Google Pixel and Pixel XL phone: Google picks up its ad game ahead of Pixel phone launch
Google is trying its hardest to promote its upcoming flagship Pixel and Pixel XL phones ahead of their 20 October release date. As part of this push, it’s been releasing rather odd short adverts to be shown on TV and YouTube. The latest of these short spots has just launched and it’s called “Pose by you”.
Like its previous adverts “Together by you” and “Crush by you“, Google is opting to evoke curiosity in its Pixel brand, rather than convey what the devices are actually good for. Still, that’s how you market a device in this day and age.
You can see the new doggy-themed ad below.
Google Pixel and Pixel XL phone: Everything we know
1. Google’s flagship is no longer a Nexus device
Here’s everything Google announced:
- Pixel and Pixel XL
- Daydream VR and Daydream View
- Google Home
- Chromecast Ultra
- Google Wi-Fi
- Google Assistant
Google has officially ditched the Nexus name in favour of its Pixel brand of devices. The Pixel name is usually associated with Google’s high-end devices, such as the Chromebook Pixel or Pixel C tablet – it’s also a brand that signifies that a device was designed and manufactured by Google, not by a third-party like Nexus devices are. As the Pixel phone and Pixel XL phone are both premium flagship devices, designed to show Android and Google Assistant off in its best light, it makes sense for Google to ditch the Nexus branding and the connotations that come with it.
There are also rumours that Google is working on a unified Chrome and Android OS codenamed Andromeda. If true, unifying Google’s branding across devices would make sense, allowing the search company to build a suite of hardware and software similar to that of Microsoft’s Windows 10 and its Surface brand.
2. Google’s Pixel phone comes in two varieties and three colours
Google announced that it would be bringing out two varieties of the Pixel phone – the Pixel and Pixel XL. As you have probably deduced, the XL is a larger version of the Pixel with a 5.5in display.
Google is also bringing the Pixel and Pixel XL out in three distinct colours, with names designed to poke fun at the ingrained marketing guff usually funnelled down our throats by designers. You’ll be able to pick up the Pixel and Pixel XL in “Quite Black”, “Very Silver” and “Really Blue” – with names like that, you have to wonder whether Google used its own search data to work out what people usually call those flowery colour names when searching for them.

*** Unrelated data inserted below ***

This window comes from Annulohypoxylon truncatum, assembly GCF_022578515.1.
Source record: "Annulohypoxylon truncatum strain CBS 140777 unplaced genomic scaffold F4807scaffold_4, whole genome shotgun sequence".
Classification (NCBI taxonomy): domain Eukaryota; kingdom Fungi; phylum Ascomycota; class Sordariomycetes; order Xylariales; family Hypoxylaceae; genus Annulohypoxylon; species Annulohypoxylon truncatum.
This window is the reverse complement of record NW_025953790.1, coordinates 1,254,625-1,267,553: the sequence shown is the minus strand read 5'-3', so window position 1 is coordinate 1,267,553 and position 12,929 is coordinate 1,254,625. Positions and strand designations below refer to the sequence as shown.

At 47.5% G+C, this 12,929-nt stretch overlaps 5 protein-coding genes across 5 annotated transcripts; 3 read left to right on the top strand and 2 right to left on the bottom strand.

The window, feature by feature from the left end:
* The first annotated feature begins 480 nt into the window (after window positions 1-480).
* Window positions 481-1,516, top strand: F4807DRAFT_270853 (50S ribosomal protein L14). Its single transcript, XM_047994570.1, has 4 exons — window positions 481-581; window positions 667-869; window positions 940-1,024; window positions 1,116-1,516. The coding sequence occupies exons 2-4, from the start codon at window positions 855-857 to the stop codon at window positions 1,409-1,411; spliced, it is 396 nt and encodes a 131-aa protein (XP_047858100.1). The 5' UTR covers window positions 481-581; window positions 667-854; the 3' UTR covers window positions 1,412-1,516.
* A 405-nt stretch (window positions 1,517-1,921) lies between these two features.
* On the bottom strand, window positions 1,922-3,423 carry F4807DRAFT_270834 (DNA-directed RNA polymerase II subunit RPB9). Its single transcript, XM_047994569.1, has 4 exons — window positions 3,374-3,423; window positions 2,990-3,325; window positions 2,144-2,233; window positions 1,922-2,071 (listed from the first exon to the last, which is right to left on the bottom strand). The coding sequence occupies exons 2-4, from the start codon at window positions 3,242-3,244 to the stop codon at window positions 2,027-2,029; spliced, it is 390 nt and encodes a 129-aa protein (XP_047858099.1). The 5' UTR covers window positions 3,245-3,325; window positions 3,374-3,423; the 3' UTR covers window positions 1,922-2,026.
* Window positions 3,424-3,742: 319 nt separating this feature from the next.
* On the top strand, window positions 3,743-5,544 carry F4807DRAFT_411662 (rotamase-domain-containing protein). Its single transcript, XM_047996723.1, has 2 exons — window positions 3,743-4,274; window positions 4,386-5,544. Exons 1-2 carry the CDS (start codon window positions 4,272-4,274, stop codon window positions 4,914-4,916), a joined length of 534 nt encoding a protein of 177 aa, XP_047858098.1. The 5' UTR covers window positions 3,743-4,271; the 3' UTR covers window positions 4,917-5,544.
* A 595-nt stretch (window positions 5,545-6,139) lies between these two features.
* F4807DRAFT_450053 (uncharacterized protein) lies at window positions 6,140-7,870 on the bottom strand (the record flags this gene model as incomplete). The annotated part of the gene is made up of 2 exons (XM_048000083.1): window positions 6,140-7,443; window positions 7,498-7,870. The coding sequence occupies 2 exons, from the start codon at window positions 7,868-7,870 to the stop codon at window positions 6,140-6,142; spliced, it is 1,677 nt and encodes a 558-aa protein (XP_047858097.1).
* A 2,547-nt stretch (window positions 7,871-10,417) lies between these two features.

3. Google Pixel phone is made of metal, but has a glass back…
Google’s Pixel and Pixel XL phones are both made with a solid aluminium unibody design that, like many other all-metal device, feels great in your hand. However, Google has decided to add a glass panel to the top third of the Pixel’s rear. Initially this seems like a strange design choice but, having looked into the matter, it all makes sense.
Seeing as Google wants the Pixel and Pixel XL to be the best phones for Google’s services, they have to be completely compatible with everything Google – including Android Pay. NFC can’t work effectively through metal – it’s why those card-clash stoppers for your wallet are made of metal – so the phone needs a glass back to ensure NFC interactions are super speedy. You can see this logic on other phones on the market too: Sony’s Xperia XZ has its NFC chip at the front of the phone, away from its metal back; the Samsung Galaxy S7 has a glass back; and the NFC chip in the iPhone is located within a glass Apple logo on the rear.
4. Google Pixel and Pixel XL are pricey
As we previously stated, given the specs of these phones, it was likely the Pixel and Pixel XL phones would cost much more than a typical Google Nexus device.
You can pick up the Pixel at an eye-watering £599, with the Pixel XL setting you back £719. This places both phones in the same category as the iPhone 7. Things get even more expensive on contract, with even Carphone Warehouse offering up a Pixel contract at £47 per month, although you do get a £50 Google Play voucher for your troubles.